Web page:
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Anabaptists have historically been separatists. The position was nearly required by the circumstances of their 16th century origins. The ecclesiastical cousins of the Anabaptists (Baptists) across the Channel were called English Separatists because of like circumstances. In order to practice a believers’ church, adult baptism, and separation of church and state, both streams were disenfranchised from the state church. The separatism tended to morph into isolationism as the early Anabaptists fled for their lives and often were required to worship in secret.

The isolationism necessitated by the early Anabaptists’ context has not served the movement well in modern times. While Biblical separation is a basic doctrine of the Christian faith, isolation from others is a violation of the Lord’s prayerful intent that disciples be in the world but not of it. It would appear that to isolate one’s self from one’s neighbor and practice the faith in secret, is a sin unless such is motivated by persecution. Both the early church and the early Anabaptists met in secret when such was required in order to obediently worship the Lord. In a society where there is freedom of worship, it is imperative that disciples openly practice their faith in the world. To build imaginary walls of isolation around the church and the community is not the purpose of Biblical separation.

Biblical separation has to do with fellowship, which is defined simply as joint participation. This means that we withdraw ourselves from those who walk in disobedience to the Scriptures as far as church is concerned (1 Timothy 6:5). It further means that we do not engage in the Lord’s work with a mixed company of unbelievers or disobedient believers (2 Corinthians 6:14–7:1). This understanding of separation has been a clear distinctive of true Christianity from the beginning, particularly Biblical Anabaptists. Believers are expected to go out into the world for work and for witness. In many cases there has been disobedience to this concept, wherein it has become possible in some Anabaptist communities to live one’s whole life with barely any contact with the outside world. While this may be comfortable, it is reprehensible in view of Christ’s commands and His life model.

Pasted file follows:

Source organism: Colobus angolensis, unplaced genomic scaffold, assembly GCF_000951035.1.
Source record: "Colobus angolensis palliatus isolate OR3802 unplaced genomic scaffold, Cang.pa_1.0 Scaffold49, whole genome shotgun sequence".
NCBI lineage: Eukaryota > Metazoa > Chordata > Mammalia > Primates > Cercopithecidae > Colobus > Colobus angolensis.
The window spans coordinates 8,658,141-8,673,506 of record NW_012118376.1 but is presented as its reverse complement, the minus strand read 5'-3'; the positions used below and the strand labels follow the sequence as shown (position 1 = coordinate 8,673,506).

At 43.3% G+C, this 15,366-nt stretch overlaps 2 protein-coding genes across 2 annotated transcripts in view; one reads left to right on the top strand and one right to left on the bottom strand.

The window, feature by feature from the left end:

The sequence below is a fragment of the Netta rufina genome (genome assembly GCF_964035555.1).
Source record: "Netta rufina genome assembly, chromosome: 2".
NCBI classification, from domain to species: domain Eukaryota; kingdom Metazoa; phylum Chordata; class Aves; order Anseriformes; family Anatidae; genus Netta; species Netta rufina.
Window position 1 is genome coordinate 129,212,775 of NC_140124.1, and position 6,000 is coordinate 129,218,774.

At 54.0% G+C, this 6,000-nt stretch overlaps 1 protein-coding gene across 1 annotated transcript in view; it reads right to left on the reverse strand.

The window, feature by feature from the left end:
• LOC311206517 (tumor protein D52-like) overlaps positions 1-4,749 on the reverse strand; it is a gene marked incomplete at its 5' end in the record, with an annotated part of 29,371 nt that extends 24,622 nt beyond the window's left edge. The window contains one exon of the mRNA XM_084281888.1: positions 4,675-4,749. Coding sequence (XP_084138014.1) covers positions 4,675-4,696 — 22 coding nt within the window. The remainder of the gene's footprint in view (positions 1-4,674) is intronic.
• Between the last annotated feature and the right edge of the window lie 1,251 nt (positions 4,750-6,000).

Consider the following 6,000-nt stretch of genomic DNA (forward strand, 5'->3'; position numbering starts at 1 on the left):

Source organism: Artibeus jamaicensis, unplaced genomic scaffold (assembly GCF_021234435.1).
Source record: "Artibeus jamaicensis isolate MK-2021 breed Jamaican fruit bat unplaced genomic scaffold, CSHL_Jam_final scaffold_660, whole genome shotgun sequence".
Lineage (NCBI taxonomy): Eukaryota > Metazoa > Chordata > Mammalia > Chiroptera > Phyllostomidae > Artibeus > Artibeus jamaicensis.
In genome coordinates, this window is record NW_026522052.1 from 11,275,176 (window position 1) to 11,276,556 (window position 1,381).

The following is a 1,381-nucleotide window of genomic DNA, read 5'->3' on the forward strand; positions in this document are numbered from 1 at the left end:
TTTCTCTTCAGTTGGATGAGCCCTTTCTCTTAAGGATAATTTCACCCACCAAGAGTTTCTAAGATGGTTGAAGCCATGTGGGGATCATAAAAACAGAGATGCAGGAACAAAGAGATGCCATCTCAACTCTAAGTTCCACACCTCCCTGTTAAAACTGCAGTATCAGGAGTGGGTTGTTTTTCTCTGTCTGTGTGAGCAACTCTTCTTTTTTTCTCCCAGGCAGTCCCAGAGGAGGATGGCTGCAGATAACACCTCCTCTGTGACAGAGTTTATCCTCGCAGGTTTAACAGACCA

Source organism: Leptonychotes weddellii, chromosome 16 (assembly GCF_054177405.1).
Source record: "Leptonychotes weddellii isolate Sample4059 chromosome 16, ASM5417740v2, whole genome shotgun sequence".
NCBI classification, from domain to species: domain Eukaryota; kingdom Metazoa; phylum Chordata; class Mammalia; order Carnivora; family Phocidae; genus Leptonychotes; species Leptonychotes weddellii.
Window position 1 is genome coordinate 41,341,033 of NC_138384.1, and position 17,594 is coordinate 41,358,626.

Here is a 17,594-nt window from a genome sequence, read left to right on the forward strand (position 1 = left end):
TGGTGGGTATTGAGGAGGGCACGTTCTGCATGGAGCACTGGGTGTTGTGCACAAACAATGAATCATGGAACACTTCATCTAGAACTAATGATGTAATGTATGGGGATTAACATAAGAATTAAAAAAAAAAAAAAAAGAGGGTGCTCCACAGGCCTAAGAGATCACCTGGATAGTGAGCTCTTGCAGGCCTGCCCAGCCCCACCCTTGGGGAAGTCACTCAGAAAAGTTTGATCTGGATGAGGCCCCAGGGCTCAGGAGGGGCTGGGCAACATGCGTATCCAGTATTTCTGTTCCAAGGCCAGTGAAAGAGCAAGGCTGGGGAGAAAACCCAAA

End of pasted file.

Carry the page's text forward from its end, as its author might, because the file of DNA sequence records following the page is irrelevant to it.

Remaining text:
Individual separation from worldly practices must be maintained. Distinctive lifestyles are a part of the Biblical commands. When it becomes impossible to distinguish disciples from the world via manner of life the witness has been lost. The world dances to the beat of the god of this world and his crowd. When disciples follow suit, Biblical distinctives are lost. This may be one of the more difficult aspects of Christ’s call to be a living sacrifice.

It is important that Anabaptists retain their historic distinctive of separatism, both individually and ecclesiastically on the one hand and avoid isolationism on the other hand.

Written by: Paul Emerson

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